How will the business operate differently going forward?
We have focused more than ever on employee safety and the work environment in our factory, warehouses and offices. We are also learning how to operate with a leaner level of resources, which will continue even as the business rebounds.

What were some lessons or insights you gathered over the past few months that will stay with you going forward?
Heading into the COVID-19 pandemic, we knew we had to act quickly but not hastily. Of the utmost importance is preserving the health and safety of our employees, maintaining the long-term enterprise of Friedrich, and being proactive rather than reactive to ensure we come out of this a stronger, more nimble business. As we started to identify and pull levers within our control, one of the less obvious or cost-centric levers that we found was prioritizing customer communication beyond anything we’ve done in the past. While we constantly work to get closer to our customers and improve our communication with them, COVID has challenged us to adapt to different methods of doing so. Since we cannot rely on our traditional in-person meetings, we have created new forms of contact. One that has been very effective has been conducting training and informational webinars multiple times per week. These value-add programs have had great participation and have helped us bring together our sales team, channel partners and even end-consumers. The feedback from our customers has been tremendous and we are adding more programs like these going forward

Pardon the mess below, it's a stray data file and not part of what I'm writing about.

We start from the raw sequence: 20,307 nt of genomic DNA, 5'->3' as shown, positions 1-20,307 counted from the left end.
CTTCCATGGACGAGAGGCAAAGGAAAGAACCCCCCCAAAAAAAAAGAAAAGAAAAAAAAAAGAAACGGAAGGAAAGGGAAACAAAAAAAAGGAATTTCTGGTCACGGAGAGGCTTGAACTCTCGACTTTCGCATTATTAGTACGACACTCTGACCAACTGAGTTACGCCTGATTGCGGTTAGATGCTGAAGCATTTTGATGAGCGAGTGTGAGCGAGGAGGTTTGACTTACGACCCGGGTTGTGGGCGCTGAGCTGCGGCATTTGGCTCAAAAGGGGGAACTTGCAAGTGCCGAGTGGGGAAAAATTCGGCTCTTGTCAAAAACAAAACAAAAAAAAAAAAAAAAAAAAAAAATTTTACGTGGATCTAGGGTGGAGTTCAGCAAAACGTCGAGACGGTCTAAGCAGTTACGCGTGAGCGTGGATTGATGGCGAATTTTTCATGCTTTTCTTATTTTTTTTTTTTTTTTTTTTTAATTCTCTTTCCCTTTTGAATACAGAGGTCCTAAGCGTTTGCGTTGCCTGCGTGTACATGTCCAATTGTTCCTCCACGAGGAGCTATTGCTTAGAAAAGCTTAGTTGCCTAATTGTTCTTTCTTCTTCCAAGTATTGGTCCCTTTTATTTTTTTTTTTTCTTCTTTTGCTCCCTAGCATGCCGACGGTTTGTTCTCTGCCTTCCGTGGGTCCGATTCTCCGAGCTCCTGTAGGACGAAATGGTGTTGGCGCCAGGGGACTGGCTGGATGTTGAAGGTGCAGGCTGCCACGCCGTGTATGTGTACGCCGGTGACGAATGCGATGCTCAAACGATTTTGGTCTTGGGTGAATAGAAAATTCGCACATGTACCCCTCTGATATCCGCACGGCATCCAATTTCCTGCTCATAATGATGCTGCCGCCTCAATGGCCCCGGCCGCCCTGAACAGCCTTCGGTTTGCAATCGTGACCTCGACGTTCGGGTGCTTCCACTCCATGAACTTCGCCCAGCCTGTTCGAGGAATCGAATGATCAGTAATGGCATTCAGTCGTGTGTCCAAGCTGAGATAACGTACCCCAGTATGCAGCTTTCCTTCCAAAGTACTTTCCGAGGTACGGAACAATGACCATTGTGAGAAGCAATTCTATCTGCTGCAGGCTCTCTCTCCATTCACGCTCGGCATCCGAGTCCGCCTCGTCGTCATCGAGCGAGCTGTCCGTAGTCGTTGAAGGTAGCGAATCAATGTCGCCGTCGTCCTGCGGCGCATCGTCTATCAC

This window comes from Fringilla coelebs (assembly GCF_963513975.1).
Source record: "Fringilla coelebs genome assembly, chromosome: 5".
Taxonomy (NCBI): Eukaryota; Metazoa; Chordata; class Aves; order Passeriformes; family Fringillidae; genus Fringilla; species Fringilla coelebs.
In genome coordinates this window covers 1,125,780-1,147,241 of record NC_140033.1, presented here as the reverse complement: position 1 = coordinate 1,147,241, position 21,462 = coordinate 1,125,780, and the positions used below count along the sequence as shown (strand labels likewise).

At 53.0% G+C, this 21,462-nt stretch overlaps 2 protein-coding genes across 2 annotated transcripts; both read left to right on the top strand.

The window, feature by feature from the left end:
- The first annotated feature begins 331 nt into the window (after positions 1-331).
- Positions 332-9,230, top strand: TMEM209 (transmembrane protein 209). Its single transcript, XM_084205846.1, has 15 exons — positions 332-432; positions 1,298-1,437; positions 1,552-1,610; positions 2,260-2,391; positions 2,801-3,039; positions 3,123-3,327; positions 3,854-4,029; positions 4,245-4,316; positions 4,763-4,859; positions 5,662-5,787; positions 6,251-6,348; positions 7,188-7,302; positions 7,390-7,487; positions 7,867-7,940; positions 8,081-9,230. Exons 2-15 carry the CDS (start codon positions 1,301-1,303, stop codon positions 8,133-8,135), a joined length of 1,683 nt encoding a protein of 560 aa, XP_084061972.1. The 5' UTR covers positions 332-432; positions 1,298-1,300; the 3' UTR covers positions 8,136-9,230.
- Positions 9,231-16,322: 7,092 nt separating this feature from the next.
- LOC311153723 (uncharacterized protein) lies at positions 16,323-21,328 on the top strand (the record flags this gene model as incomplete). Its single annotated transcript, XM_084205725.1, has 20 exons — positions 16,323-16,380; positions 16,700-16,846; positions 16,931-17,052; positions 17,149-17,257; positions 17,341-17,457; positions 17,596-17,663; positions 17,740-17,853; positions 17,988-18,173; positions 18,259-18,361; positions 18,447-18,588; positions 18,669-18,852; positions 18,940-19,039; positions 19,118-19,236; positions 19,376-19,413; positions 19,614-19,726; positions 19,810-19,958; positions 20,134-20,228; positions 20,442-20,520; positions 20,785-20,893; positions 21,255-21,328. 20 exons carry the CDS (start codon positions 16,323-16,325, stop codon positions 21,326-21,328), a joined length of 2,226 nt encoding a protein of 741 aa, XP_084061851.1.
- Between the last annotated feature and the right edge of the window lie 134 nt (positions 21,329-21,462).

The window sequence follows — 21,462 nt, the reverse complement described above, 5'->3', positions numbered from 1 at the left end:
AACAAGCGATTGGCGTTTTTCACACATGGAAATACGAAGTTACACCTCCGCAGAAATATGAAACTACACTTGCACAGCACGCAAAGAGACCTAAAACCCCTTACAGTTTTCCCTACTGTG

Another lesson that’s been reinforced in the past few months is understanding what strengths we have relative to our peers in the industry, as we try to identify ways to maintain or grow market share in a challenging environment. We have traditionally considered our company as more flexible than many of our competitors, given their larger scale and lack of channel focus. Our entrenched relationships with our customers, product innovation capabilities and ability to be nimble has allowed us to take advantage of some big opportunities that were presented in part due to COVID.

By staying more connected to our customers, focusing closely on controlling costs, and continuing to find new opportunities, we will emerge from this crisis even better positioned for long-term profitable growth.

To learn more about Friedrich, please click here.